The Spanish government confirmed on Thursday that its next 2022 budget will include an increase in fiscal contributions for the country. autonomous (self-employed).
The budget approved by the Council of Ministers of Spain reflects the increase in the minimum contribution to € 960.60 per year, at a rate of 30.6 percent, which represents an annual increase of € 96.
The self-employed who have been registered as self-employed for a couple of years currently pay an average of € 286 per month, while the new autonomous pay monthly contributions of € 60 during the first year, a figure that then progressively increases.
The maximum contribution base has also increased to € 4,139.40.
The change will affect almost 2 of the roughly 3.2 million self-employed in Spain, including many foreign workers.
It is estimated that the increase will allow the Spanish government up to an additional 173 million euros in social security contributions.
It is understandable that the self-employed have stood up to the proposal.
The announcement at the end of September that the Spanish minimum wage would increase by 15 euros per month with immediate effect had already alerted the autonomous associations that this would mean an increase in the monthly contributions of the country’s self-employed.
This is the case because the Spanish minimum wage establishes the minimum social security contribution base for workers, but since salaried employees have social security paid by their companies, only the self-employed will feel this small pinch.
National of Spain autonomous The ATA association had estimated that the increase would be “between € 3 and € 12” before the Spanish Social Security confirmed on Thursday that it would be € 8.
Another group of self-employed workers, the Union of Professionals and Self-Employed Workers (UPTA), has denounced the increase in contributions at an economically precarious moment in which Spain begins its Covid-19 economic recovery.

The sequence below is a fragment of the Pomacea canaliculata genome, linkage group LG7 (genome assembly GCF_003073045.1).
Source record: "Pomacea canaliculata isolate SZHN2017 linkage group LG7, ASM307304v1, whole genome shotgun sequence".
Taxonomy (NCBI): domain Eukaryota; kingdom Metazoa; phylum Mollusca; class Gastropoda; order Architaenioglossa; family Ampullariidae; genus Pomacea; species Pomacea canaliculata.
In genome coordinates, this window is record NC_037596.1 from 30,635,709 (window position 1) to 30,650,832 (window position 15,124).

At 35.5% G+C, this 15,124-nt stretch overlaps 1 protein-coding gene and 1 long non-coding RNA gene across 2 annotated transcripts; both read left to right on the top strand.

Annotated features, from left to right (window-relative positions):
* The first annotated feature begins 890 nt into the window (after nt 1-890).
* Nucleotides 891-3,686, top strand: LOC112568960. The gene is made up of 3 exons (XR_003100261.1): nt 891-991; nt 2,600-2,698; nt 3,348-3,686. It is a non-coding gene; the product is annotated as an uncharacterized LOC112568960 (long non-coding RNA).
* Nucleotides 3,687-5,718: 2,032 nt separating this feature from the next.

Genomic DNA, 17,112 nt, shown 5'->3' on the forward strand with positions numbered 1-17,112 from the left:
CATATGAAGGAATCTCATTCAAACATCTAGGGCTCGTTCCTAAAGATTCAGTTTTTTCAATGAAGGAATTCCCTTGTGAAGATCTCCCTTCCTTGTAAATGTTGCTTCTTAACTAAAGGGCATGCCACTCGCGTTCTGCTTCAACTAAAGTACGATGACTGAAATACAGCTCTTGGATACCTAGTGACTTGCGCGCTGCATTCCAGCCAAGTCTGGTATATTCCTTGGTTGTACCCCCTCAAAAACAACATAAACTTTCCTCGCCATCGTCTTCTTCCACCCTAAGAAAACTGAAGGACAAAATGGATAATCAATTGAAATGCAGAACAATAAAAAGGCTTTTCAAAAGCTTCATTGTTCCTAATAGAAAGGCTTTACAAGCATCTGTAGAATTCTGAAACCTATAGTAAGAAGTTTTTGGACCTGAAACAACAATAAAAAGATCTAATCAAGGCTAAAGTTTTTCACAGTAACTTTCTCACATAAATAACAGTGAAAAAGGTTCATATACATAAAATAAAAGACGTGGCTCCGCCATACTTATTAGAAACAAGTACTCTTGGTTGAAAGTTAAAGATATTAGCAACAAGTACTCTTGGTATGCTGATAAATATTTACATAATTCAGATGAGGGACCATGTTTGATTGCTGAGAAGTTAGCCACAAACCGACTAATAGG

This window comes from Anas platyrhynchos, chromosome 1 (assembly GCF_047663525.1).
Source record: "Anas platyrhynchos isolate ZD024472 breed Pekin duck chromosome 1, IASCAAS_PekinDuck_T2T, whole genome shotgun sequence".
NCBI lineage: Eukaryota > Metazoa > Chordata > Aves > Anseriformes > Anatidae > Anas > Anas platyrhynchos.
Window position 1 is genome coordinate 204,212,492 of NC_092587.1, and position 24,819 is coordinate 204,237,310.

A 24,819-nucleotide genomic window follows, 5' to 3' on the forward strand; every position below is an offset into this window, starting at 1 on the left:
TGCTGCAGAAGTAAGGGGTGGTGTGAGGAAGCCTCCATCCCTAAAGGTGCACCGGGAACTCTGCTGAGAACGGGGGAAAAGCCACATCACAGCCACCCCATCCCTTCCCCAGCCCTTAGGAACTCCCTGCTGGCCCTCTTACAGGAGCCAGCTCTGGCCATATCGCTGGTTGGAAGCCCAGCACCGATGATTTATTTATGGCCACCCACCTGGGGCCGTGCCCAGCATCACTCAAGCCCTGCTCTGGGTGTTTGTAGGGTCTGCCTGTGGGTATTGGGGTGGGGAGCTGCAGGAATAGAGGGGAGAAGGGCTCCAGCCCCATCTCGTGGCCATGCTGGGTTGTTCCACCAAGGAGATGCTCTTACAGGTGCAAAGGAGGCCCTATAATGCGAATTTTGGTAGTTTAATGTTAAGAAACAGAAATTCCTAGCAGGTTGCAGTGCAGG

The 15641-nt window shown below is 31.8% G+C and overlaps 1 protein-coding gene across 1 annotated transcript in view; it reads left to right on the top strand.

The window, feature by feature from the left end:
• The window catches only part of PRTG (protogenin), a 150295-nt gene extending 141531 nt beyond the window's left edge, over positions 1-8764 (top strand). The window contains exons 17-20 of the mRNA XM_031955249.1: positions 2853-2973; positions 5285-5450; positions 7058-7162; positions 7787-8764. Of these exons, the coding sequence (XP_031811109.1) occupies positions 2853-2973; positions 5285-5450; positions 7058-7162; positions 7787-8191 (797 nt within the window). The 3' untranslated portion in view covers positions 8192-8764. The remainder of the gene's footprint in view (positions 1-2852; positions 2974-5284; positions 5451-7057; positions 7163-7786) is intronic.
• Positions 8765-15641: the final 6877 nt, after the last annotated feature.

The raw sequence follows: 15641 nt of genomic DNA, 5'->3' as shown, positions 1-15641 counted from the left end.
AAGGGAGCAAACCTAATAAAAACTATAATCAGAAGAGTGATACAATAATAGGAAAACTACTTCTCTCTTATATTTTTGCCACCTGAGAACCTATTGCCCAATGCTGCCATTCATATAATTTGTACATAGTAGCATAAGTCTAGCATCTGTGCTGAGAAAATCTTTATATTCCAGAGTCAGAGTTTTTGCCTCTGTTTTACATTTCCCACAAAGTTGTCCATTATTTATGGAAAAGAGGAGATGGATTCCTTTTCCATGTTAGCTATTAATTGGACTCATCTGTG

“We do not understand the repeated refusal of the Ministries of Economy and Finance to put a stop to one of the greatest fiscal injustices suffered by the self-employed group,” said the president of UPTA, Eduardo Abad.
“We are amazed,” he continued, “that no political party has taken a single step to try to fix it.”
Lorezo Amor, president of ATA, another prominent group of freelancers, also criticized the timing of the measure: “There is no doubt that this is not the best time to increase the quotas for freelancers,” he said.
The government, however, claims that the increase in both base levels, the minimum and maximum contributions, are in line with inflation forecasts and do not represent, according to the Minister of Social Security, Israel Arroyo, an “increase in real terms” .
The increase, which is expected to take effect from January 1, 2022, will affect most self-employed workers by an average increase of 8 euros per month, with a cap of 294 euros per month for people with older income.
But the vast majority of the self-employed are already forced to pay the lowest rate: it is estimated that 85 percent of the self-employed in Spain pay the lowest contribution rate available.
Self-employed workers in Spain pay some of the highest rates in Europe, well above those in the UK.
However, these freelancers will now have to pay more, regardless of their income and post-pandemic uncertainty, and both freelancers and unions believe the change is fundamentally unfair. “Those with lower incomes are harmed,” said Abad, “since they have to make a tax effort that is beyond their means.”
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Article by Conor Patrick Faulkner
George is Digismak’s reported cum editor with 13 years of experience in Journalism